from Spanish Original story
– El Diario/La Prensa | Translated by Carlos Rodríguez Martorell
A couple of weeks ago, the businesses of an entire block in Washington Heights, mostly Latino owned, had to close because of the high rent. (Photo: Mariela Lombard | El Diario)
Silvia Smith’s business, which offers multiple services, including immigration, tax and travel services, has been in Washington Heights for 36 years, but she has had to move her offices further north four times.
“The last time I moved I realized that if I need to do it one more time I’ll be out of the neighborhood and in the Bronx, and I do not want that,” she said. “I’m a lifelong member of the Washington Heights community.”
But this entrepreneur says that the progressive rent hikes are all but displacing her. She is one of many small business owners who claim that things need to change.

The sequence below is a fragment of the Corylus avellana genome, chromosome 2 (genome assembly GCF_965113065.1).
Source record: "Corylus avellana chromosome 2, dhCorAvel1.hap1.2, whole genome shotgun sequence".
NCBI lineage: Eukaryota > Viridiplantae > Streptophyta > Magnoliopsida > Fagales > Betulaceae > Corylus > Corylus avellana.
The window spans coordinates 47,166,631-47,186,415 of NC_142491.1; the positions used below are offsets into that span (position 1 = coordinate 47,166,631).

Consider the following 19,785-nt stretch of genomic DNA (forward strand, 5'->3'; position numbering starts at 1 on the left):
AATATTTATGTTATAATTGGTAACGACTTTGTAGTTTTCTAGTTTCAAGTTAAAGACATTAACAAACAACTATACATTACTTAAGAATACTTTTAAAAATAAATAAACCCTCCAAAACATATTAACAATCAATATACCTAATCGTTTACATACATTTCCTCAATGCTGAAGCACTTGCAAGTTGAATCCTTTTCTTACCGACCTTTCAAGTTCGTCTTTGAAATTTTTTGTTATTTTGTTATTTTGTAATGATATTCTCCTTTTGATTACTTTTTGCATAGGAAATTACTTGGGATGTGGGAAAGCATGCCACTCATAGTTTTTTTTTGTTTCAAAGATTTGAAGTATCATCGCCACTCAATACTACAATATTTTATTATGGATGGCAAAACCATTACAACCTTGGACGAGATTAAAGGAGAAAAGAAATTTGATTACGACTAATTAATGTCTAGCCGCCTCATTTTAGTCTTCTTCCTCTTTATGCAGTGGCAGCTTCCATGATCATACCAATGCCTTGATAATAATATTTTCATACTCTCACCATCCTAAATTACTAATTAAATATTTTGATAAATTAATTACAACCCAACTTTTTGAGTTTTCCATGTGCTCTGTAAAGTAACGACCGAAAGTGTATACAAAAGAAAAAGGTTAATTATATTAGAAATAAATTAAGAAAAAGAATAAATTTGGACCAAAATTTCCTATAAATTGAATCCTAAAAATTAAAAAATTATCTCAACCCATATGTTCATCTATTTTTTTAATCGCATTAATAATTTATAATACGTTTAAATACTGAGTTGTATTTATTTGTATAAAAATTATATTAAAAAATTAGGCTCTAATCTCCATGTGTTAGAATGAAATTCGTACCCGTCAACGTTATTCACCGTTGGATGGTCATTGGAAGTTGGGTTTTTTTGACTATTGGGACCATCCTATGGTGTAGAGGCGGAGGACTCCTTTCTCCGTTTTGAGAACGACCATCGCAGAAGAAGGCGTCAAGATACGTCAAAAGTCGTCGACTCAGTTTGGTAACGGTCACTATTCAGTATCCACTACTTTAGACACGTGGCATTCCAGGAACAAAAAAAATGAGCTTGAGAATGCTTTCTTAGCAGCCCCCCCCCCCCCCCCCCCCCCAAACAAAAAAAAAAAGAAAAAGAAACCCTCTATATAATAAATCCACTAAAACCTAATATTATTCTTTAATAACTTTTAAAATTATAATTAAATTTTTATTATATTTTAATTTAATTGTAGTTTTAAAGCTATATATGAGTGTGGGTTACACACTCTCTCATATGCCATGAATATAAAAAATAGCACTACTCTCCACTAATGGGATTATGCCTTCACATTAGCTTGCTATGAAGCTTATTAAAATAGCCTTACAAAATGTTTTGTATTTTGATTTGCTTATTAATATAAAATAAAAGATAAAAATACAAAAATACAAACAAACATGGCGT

Smith’s was one of many Latino voices heard Wednesday night at the Malcolm X Ballroom [Editor’s note: The Audubon Ballroom where Malcolm X was killed, now the Shabazz Center], during a packed meeting of local entrepreneurs and several organizations seeking to convince the city to approve the Small Business Jobs Survival Act (SBJSA). This legislation would give tenants renewing commercial leases the right to demand a 10-year lease. If the landlord wants to raise the rent, non-binding mediation would occur, followed by binding arbitration if an agreement with the tenant is not reached.
Read more: Embattled By High Rents, Small Businesses Press For Action – Voices of NY
Last Minority-Owned Business on Wiped-Out Washington Heights Block Ordered to Close | Village Voice
A Lightning Strike of Guerrilla Art as Rents Become ‘Artisanal’ | NY Times
We invite you to subscribe to the weekly Uptown Love newsletter, like our Facebook page and follow us on Twitter, or e-mail us at UptownCollective@gmail.com.